about a month and a half ago
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Experiment Shows People Exposed To East German Socialism Cheat More

Vintermann Re: let me correct that for you. (619 comments)

EU laws dictate that free market rules and no state interference is tolerated.

Mwhah ha.

about a month and a half ago
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Experiment Shows People Exposed To East German Socialism Cheat More

Vintermann Re:let me correct that for you. (619 comments)

There was little scarcity actually threatening day to day living in East Germany. They were the most productive eastern bloc economy by far, maybe because they experimented with some market pricing and even permitted some private enterprise.

What there was, was really invasive spying and political censorship, and bad coffee.

about a month and a half ago
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Experiment Shows People Exposed To East German Socialism Cheat More

Vintermann Re:let me correct that for you. (619 comments)

Fascism was the one from Italy, remember? It was the nazis with the gas chambers. The fascists were content with torture chambers, executions and shipping the "undesirables" to other countries to do the dirtiest work.

But don't worry, you're not in the torturable class, so it makes little difference for you.

about a month and a half ago
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UK Gov't Plans To Push "Emergency" Surveillance Laws

Vintermann Re:UK is not a free country (147 comments)

Like the ethnically homogenous Switzerland, I suppose?

A discussion on democracy is usually two idiots disagreeing on which sheep shit to eat for dinner.

about 2 months ago
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UK Gov't Plans To Push "Emergency" Surveillance Laws

Vintermann Re:UK is not a free country (147 comments)

> Right to self defense

There's a conflict here:

You want freedom of belief/conscience. You may believe some people are conspiring to institute a dictatorship, sometimes that's a right belief. You may believe Tony Blair is a lizard from space, and although that's almost certainly false, no belief about the world may be banned.

But if you have this freedom, you cannot have an unconditional right to self-defense. The reason is that self-defense is based on belief, some belief that you are under threat. That belief may always be wrong. If Tony Blair really was a space lizard about to zap your brain into dust, by the right to self-defense you certainly would be allowed to kill him first.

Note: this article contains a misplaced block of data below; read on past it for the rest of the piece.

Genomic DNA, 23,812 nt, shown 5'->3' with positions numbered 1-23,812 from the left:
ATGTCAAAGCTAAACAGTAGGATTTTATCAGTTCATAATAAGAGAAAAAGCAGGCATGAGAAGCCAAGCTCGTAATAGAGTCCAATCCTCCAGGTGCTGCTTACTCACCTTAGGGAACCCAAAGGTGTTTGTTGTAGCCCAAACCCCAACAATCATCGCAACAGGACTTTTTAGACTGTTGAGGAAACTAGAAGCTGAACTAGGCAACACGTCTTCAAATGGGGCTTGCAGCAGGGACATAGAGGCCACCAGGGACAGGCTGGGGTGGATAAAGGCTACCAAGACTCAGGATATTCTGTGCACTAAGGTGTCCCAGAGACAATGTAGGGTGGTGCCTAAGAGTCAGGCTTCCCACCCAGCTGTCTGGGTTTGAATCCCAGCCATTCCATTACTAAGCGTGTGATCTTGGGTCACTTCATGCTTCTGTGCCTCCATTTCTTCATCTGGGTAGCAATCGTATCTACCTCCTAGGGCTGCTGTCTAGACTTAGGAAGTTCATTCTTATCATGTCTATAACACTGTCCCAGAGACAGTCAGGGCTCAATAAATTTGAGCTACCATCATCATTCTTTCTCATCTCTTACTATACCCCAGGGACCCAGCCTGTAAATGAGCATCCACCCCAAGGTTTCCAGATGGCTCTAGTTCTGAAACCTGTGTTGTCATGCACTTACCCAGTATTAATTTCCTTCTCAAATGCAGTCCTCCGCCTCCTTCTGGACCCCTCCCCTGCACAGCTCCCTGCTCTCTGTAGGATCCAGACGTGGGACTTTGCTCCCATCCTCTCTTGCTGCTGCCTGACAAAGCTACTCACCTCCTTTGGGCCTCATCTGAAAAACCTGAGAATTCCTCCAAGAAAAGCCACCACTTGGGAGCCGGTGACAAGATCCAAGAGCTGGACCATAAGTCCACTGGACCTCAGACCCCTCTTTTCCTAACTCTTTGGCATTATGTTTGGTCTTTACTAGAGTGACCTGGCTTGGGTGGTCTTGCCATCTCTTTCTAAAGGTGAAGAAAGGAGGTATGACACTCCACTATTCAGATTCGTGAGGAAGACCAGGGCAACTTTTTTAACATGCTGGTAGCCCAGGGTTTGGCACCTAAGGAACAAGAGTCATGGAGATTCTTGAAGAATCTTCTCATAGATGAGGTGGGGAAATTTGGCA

But that is plainly a delusional belief, you might say. The problem is, who should get to decide whether your fears are justified?

If you say the courts, fair enough, but then you also implicitly deny the right to revolution. You don't allow for the possibility that the government that the court represents may be wrong, or at any case, not that you are entitled to disagree violently with it.

about 2 months ago
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Mayors of Atlanta & New Orleans: Uber Will Knock-Out Taxi Industry

Vintermann Re:Good? (273 comments)

I'd rather trust a website with a reputation based system, than a taxi driver.

Ah yes, a taxi service (in all but name), with all the reliability and safety of Ebay and PayPal.

Currently existing reputation systems are junk. Companies like Ebay find it more profitable to just sit on their network-effects based hegemony and smooth over the worst failures with PR, rather than making an actually useful reputation system. Reputation systems are much like airport security - to make you feel safe, not actually make you safe.

about 2 months ago
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Mayors of Atlanta & New Orleans: Uber Will Knock-Out Taxi Industry

Vintermann Re:Good? (273 comments)

I shake my head at the ingress text: "the taxicab industry that currently enjoys regulatory capture"

Some things people should know about Uber: It's backed by Silicon Valley venture capital and Goldman Sachs, to the tune of 1.2 billion dollars.

Yet, it's the self-employed, unskilled labor in the cottage industry of driving taxis that "enjoys regulatory capture". Yeeeeah, right.

The taxi industry is regulated to protect consumers, not drivers. All Uber is, is some rich people who decided that they'd become powerful enough to simply ignore regulations on driving people for profit. When the reality of why that regulation exists comes crashing down. they count on their ideology/PR department to smooth over it, and write new regulation tailored to give them a monopoly.

about 2 months ago
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CDC: 1 In 10 Adult Deaths In US Caused By Excessive Drinking

Vintermann Re:1 in 10 adult deaths (454 comments)

Preventable deaths of adults is the kind of death we should care about because

* While we like kids, they're already pretty good at not dying.
* While we like old people, they've lived a long life and are going to die comparatively soon anyway.
* Non-preventable deaths are hardly productive to focus on.

about 2 months ago